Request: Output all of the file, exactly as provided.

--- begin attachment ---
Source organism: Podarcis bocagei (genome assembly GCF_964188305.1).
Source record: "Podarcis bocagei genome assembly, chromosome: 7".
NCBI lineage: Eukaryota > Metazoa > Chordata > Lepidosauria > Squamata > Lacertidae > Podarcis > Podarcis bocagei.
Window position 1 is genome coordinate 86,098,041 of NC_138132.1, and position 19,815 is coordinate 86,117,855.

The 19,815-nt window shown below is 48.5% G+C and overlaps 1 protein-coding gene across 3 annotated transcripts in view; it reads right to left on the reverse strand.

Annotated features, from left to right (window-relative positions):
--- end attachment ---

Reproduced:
Source organism: Podarcis bocagei (genome assembly GCF_964188305.1).
Source record: "Podarcis bocagei genome assembly, chromosome: 7".
NCBI lineage: Eukaryota > Metazoa > Chordata > Lepidosauria > Squamata > Lacertidae > Podarcis > Podarcis bocagei.
Window position 1 is genome coordinate 86,098,041 of NC_138132.1, and position 19,815 is coordinate 86,117,855.

The 19,815-nt window shown below is 48.5% G+C and overlaps 1 protein-coding gene across 3 annotated transcripts in view; it reads right to left on the reverse strand.

Annotated features, from left to right (window-relative positions):